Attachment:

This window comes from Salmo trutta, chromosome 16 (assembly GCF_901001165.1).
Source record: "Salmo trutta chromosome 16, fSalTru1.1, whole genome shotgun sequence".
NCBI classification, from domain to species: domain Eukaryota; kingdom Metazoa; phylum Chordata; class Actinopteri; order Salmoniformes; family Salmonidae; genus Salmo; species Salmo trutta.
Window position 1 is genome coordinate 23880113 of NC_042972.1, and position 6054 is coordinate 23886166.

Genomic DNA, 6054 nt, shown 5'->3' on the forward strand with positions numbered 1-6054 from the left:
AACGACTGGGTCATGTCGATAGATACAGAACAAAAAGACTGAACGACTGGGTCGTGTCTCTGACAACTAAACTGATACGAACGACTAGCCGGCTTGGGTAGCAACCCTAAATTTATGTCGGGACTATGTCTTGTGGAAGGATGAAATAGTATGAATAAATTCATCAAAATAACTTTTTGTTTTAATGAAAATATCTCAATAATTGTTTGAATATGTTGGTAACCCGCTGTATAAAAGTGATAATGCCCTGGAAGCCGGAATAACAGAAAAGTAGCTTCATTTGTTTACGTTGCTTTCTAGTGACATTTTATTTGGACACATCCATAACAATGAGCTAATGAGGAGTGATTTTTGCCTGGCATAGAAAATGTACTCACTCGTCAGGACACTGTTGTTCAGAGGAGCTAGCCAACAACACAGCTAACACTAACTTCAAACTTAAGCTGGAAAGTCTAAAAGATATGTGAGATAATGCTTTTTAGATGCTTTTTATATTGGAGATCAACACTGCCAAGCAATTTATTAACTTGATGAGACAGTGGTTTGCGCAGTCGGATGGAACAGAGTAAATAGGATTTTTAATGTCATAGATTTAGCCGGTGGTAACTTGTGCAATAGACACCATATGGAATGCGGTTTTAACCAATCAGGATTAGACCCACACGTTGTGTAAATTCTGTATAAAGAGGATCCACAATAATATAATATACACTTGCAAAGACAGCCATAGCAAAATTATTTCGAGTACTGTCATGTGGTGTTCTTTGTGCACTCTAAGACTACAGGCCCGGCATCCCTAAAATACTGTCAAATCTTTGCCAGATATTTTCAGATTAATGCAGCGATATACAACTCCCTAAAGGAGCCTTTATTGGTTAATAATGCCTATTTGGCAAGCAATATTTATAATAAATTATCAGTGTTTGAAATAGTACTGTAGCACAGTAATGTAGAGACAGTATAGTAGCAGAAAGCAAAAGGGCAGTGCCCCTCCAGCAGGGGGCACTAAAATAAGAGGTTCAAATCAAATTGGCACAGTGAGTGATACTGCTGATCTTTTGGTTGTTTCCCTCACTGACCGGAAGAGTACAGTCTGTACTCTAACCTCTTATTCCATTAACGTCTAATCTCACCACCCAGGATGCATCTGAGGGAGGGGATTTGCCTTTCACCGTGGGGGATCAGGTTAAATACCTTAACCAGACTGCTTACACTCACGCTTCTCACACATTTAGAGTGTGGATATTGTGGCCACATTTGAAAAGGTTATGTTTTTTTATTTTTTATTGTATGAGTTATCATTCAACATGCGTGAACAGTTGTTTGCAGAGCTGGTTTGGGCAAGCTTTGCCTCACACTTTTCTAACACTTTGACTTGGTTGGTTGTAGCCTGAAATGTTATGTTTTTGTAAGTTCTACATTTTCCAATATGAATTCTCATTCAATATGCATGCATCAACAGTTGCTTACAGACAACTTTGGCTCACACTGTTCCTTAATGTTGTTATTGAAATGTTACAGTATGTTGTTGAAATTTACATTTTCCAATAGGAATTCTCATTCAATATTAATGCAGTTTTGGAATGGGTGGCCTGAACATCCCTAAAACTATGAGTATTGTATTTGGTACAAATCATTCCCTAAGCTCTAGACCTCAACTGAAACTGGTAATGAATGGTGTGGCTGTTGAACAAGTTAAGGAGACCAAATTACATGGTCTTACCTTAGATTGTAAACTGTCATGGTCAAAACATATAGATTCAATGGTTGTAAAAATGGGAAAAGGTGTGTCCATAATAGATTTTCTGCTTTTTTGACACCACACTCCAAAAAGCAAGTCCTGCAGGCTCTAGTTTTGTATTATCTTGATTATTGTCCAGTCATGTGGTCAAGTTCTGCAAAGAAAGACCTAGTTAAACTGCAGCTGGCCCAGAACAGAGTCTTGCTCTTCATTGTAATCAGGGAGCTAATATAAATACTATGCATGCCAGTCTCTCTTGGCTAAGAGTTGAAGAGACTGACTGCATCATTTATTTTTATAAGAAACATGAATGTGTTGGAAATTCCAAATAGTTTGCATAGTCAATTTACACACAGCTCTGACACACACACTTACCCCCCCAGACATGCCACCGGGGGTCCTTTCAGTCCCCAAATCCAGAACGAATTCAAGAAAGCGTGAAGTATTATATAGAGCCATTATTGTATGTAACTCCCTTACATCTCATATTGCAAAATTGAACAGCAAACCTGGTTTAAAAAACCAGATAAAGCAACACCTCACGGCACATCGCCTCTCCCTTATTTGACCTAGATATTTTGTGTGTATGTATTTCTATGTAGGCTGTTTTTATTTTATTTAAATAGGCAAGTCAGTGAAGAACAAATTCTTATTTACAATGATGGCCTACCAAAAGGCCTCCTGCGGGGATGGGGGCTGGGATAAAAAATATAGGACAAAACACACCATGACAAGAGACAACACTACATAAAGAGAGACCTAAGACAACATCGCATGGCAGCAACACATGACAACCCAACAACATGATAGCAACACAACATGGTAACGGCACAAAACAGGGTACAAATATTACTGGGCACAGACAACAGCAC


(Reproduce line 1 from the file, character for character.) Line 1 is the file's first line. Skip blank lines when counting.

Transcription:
This window comes from Salmo trutta, chromosome 16 (assembly GCF_901001165.1).